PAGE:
Innovative banking models grow Africa's banking sector
While the global banking industry is facing sluggish growth, Africa's banking sector provides a refreshing contrast, thanks to factors such as a digital-first approach, simpler, leaner banking models and compelling price offers.
This is according to a new report on the African retail banking sector titled: "Roaring to life: Growth and innovation in African retail banking," released by McKinsey & Company's global Banking practice.
The survey of 2 500 banking customers in six African countries, including SA, found that 40% of respondents preferred using digital channels, while 25% of customers choose price as the most important factors in choosing banks. Equally important is convenience, also cited by 25% of customers. Service is the third most important factor, selected by 12% of customers.
According to the study, nearly 300 million Africans are banked today, a number that is likely to rise to 450 million in five years. The continent's overall banking market is the second-fastest-growing and second most profitable of any global region, and a hotbed of innovation, it adds.
McKinsey found that Africa's top quintile banks - the so-called "winners" in SA, Egypt, Kenya, Ghana and Cote D'Ivoire - are simultaneously four times more profitable and grow more than twice as fast than the bottom quintile banks. The key findings are that these "winners" are defined by employing one or more of five winning practices, which include a digital-first approach; innovation on risk; drawing on the middle segments: simpler, leaner banking models and profitability based on geographic footprint.
"Around 40% of the African banking customers in SA, Nigeria, Kenya, Angola said they preferred to use digital channels for transactions. In four of the continent's major banking markets, the share of customers who prefer digital channels is significantly higher than the share preferring the branch channel. Banks can adopt one of four distinct digital strategies: The first is to digitally transform their existing operations, to increase their share of digital sales and transactions to beyond 60 to 70% on each measure, as Kenya-based Equity Bank has done," notes the study.
Capitec Bank says its strong focus on its digital banking strategy has propelled it to the forefront of innovative banking in SA, resulting in smartphone app transactions now outstripping those undertaken in Capitec's physical branches and contributing to operational savings of R180 million (US$12 5 million) for the bank in 2017.
Michael Swart, head of Electronic Delivery Channels at Capitec Bank, explains: "Capitec's digital banking transactions increased 46% year-on-year to 728 million transactions in February 2017, while ATM and branch transactions increased only by 15% for the same period, to 330 million.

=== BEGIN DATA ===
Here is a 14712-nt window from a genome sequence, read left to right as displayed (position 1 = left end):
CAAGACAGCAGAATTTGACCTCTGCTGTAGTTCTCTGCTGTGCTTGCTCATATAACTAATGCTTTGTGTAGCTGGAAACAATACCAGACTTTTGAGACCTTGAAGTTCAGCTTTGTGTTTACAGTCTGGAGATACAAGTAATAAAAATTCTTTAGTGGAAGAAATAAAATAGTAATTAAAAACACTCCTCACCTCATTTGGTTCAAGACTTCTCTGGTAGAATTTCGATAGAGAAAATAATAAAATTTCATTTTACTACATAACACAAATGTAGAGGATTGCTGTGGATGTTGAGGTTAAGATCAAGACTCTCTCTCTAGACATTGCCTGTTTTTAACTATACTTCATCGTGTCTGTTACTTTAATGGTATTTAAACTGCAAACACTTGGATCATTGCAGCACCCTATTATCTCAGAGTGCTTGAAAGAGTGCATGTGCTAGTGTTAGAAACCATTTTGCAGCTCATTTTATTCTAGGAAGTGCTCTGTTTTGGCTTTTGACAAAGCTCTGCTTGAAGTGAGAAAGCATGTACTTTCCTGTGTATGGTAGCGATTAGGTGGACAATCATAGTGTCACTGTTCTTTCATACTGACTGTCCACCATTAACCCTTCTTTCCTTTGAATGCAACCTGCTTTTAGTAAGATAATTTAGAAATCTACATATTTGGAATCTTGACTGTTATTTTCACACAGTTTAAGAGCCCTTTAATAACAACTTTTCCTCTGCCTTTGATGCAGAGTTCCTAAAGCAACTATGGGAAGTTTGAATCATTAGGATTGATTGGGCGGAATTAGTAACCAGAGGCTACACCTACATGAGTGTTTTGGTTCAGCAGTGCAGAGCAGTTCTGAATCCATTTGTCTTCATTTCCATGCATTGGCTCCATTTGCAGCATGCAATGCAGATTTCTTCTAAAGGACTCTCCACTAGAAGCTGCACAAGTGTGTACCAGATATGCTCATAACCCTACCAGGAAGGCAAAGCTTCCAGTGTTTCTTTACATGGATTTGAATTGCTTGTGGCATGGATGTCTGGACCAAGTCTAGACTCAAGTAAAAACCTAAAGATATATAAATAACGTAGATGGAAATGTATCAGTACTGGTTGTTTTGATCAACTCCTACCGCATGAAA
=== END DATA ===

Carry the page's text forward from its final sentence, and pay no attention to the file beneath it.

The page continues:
"More transactions are processed via the smartphone app than in physical branches - 71% of all possible transactions are done on self-help devices with clients banking via the remote app or phone. Digital is where the growth is, and this will only accelerate in future - which is why we believe in staying true to our mobile-first strategy."
In October, First National Bank (FNB) released a report which shows that a vast majority of its customer interactions are via digital platforms, with only 1.2% still happening face-to-face in branches.
Christoph Nieuwoudt, FNB consumer segment CEO, says in 2016, FNB customers had over 10 billion interactions with the bank, of which only 120 million were face-to-face.
In his recent 2018 budget speech, former finance minister Malusi Gigaba said in order to encourage a robust financial sector, government recognises the value of digital banking services and will support the expansion of competitive and affordable banking services.
Juniper research predicts that the number of people using digital banking platforms will reach 2 billion this year. This is influenced by mobile banking use, which is expected to grow by 14%, and online Web banking use, which is expected to increase by 6% compared to last year.
Increased financial risk
African banking, according to the study, still has the second-highest cost of risk in the world; resulting in banks creating innovative circumvention systems to help unlock the consumer credit opportunity in Africa.
"Due to a paucity of credit bureaux, combined with immature risk management practices in many banks, a number of exciting innovations in credit risk management are emerging in Africa. Bank-telco partnerships like M-Shwari in Kenya are one example.
"Another option is partnering with fin-techs like South Africa's Jumo, which aggregates data and algorithms to enable its partners, such as Barclays Africa and Old Mutual, to grant 50 000 loans per day between them. A third approach to credit risk management is the use of payroll lending to secure repayments. One example is Letshego Microfinance Bank, which has more than 340 000 borrowing customers across 11 African countries," notes the study.